“Good. What I did was to set General Tennar thinking along curious lines.”

“What lines?”

“Well, I discussed taxation a bit and pointed out that, in the effort to make taxation rest evenly on the population, it grew more and more complex, unwieldy, and costly. The obvious implication was that the tax system must be simplified.”

“That seems to make sense.”

“Up to a point, but it is possible that, as a result of our little discussion, Tennar may oversimplify. You see, taxation loses effectiveness at both extremes. Overcomplicate it and people cannot understand it and pay for an overgrown and expensive tax organization. Oversimplify it and people consider it unfair and grow bitterly resentful. The simplest tax is a poll tax, in which every individual pays the same amount, but the unfairness of treating rich and poor alike in this way is too evident to overlook.”

“And you didn’t explain this to the General?”

“Somehow, I didn’t get a chance.”

“Do you think the General will try a poll tax?”

“I think he will plan one. If he does, the news is bound to leak out and that alone would suffice to set off riots and possibly upset the government.”

“And you’ve done this on purpose, Dad?”

“Of course.”

Raych shook his head. “I don’t quite understand you, Dad. In your personal life, you’re as sweet and gentle as any person in the Empire. Yet you can deliberately set up a situation in which there will be riots, suppression, deaths. There’ll be a lot of damage done, Dad. Have you thought of that?”

Seldon leaned back in his chair and said sadly, “I think of nothing else, Raych. When I first began my work on psychohistory, it seemed a purely academic piece of research to me. It was something that could not he worked out at all, in all likelihood, and, if it was, it would not be something that could be practically applied. But the decades pass and we know more and more and then comes the terrible urge to apply it.”

“So that people can die?”

“No, so that fewer people can die. If our psychohistorical analyses are correct now, then the junta cannot survive for more than a few years and there are various alternative ways in which it can collapse. They will all he fairly bloody and desperate. This method-the taxation gimmick- should do it more smoothly and gently than any other if-I repeat-our analyses are correct.”

“If they’re not correct, what then?”

“In that case, we don’t know what might happen. Still, psychohistory must reach the point where it can be used and we’ve been searching for years for something in which we have worked out the consequences with a certain assuredness and can find those consequences tolerable as compared with alternatives. In a way, this taxation gimmick is the first great psychohistoric experiment.”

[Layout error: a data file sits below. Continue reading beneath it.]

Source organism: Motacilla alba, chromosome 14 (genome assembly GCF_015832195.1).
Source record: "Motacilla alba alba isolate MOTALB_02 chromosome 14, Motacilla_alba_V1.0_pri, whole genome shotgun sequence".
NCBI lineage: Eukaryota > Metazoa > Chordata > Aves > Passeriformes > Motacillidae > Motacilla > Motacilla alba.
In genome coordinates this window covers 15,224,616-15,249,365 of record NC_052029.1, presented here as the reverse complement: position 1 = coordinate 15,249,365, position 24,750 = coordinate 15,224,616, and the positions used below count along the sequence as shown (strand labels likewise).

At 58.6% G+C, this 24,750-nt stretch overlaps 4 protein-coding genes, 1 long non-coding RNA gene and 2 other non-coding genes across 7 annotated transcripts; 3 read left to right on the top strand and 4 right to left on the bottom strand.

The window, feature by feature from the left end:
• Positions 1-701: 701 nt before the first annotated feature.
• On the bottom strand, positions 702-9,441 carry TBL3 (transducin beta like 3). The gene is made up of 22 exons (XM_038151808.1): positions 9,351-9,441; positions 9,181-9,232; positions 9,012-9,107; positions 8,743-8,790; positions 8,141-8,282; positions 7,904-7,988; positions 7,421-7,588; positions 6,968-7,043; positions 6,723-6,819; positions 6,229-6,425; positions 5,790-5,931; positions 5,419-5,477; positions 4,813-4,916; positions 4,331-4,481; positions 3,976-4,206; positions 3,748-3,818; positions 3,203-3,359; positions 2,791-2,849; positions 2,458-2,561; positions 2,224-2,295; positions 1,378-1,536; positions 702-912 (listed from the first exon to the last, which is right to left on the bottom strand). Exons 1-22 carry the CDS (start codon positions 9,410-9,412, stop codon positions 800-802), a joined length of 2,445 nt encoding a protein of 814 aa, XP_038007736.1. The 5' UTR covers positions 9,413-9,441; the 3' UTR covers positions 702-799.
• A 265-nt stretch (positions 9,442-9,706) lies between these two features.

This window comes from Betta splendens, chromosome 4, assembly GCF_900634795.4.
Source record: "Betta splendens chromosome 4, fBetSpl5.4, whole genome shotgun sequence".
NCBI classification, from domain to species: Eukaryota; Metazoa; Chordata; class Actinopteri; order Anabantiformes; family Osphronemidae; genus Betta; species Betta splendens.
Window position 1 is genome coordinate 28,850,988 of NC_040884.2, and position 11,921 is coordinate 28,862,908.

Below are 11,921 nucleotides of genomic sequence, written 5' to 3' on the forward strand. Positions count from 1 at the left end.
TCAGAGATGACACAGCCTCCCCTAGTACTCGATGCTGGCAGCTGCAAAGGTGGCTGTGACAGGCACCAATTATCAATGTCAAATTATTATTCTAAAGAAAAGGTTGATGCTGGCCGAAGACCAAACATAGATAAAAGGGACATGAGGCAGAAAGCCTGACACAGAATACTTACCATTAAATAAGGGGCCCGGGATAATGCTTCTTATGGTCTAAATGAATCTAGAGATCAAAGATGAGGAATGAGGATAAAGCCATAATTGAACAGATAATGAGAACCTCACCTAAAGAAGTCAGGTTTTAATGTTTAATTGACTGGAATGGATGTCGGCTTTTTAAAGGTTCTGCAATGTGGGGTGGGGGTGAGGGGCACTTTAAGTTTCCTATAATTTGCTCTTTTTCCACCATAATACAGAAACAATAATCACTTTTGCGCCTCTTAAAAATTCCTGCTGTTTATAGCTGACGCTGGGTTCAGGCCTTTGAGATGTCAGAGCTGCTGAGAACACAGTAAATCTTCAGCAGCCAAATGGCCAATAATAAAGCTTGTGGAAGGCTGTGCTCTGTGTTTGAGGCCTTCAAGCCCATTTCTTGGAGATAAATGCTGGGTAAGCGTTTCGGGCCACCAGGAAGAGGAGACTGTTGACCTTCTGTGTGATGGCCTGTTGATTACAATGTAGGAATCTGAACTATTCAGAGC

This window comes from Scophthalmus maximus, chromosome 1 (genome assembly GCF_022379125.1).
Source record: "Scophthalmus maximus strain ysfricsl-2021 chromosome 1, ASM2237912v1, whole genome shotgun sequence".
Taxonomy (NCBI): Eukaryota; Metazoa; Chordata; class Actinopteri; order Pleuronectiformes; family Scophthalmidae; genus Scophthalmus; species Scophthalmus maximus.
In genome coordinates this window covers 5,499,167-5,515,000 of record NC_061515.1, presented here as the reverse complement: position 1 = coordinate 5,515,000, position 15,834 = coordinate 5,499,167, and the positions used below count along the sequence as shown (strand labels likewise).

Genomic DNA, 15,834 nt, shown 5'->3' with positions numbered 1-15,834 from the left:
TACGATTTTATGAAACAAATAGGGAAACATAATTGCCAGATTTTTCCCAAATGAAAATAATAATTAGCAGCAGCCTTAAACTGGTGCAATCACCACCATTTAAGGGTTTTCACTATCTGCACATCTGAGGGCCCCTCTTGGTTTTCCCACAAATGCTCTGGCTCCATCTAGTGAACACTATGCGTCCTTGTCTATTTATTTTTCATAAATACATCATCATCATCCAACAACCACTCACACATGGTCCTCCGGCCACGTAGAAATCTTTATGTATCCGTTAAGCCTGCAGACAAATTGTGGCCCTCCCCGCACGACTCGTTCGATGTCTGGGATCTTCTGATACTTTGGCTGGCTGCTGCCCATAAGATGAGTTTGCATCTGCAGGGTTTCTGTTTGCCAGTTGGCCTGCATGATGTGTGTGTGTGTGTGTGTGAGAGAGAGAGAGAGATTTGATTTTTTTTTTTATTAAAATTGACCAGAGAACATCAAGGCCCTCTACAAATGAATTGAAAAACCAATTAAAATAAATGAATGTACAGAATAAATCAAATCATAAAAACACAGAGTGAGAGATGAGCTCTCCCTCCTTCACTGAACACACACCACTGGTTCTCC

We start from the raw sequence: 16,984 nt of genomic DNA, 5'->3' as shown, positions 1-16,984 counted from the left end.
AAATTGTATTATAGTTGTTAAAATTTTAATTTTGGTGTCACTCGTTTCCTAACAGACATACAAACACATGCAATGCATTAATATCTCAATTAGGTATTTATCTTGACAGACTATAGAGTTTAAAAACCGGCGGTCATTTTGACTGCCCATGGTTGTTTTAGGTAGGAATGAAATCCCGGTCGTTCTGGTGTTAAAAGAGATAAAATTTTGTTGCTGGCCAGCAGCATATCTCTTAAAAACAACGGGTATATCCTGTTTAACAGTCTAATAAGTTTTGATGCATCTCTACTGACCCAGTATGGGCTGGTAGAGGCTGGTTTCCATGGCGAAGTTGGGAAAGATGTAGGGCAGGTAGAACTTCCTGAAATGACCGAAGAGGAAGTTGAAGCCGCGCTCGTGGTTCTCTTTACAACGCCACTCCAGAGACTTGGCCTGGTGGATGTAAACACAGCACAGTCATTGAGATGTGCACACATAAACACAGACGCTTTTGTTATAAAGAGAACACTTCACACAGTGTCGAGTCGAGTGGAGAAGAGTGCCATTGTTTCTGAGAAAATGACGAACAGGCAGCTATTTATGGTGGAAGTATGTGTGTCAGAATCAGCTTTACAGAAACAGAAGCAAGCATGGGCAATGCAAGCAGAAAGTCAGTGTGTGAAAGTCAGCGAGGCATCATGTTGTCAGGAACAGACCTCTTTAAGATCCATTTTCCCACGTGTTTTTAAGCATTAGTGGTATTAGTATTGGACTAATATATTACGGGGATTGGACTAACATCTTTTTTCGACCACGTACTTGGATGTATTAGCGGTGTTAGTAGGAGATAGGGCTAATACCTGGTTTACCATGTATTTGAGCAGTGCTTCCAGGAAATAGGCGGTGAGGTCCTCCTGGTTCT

“I must admit, it sounds like a simple one.”

“It isn’t. You have no idea how complex psychohistory is. Nothing is simple. The poll tax has been tried now and then throughout history. It is never popular and it invariably gives rise to resistance of one form or another, but it almost never results in the violent overthrow of a government. After all, the powers of governmental oppression may be too strong or there may be methods whereby the people can bring to bear their opposition in a peaceful manner and achieve redress. If a poll tax were invariably or even just sometimes fatal, then no government would ever try it. It is only because it isn’t fatal that it is tried repeatedly. The situation on Trantor is, however, not exactly normal. There are certain instabilities that seem clear in psychohistorical analysis, which make it seem that resentment will be particularly strong and repression particularly weak.”

Raych sounded dubious. “I hope it works, Dad, but don’t you think that the General will say that he was working under psychohistorical advice and bring you down with him?”

“I suppose he recorded our little session together, but if he publicizes that, it will show clearly that I urged him to wait till I could analyze the situation properly and prepare a report-and he refused to wait.”

“And what does Mom think of all this?”

Seldon said, “I haven’t discussed it with her. She’s off on another tangent altogether.”


“Yes. She’s trying to sniff out some deep conspiracy in the Project-aimed at me! I imagine she thinks there are many people in the Project who would like to get rid of me.” Seldon sighed. “I’m one of them, I think. I would like to get rid of me as director of the Project and leave the gathering responsibilities of psychohistory to others.”

Raych said, “What’s bugging Mom is Wanda’s dream. You know how Mom feels about protecting you. I’ll bet even a dream about your dying would be enough to make her think of a murder conspiracy against you.”

“I certainly hope there isn’t one.”

And at the idea of it both men laughed.


The small Electro-Clarification Laboratory was, for some reason, maintained at a temperature somewhat lower than normal and Dors Venabili wondered idly why that might be. She sat quietly, waiting for the one occupant of the lab to finish whatever it was she was doing.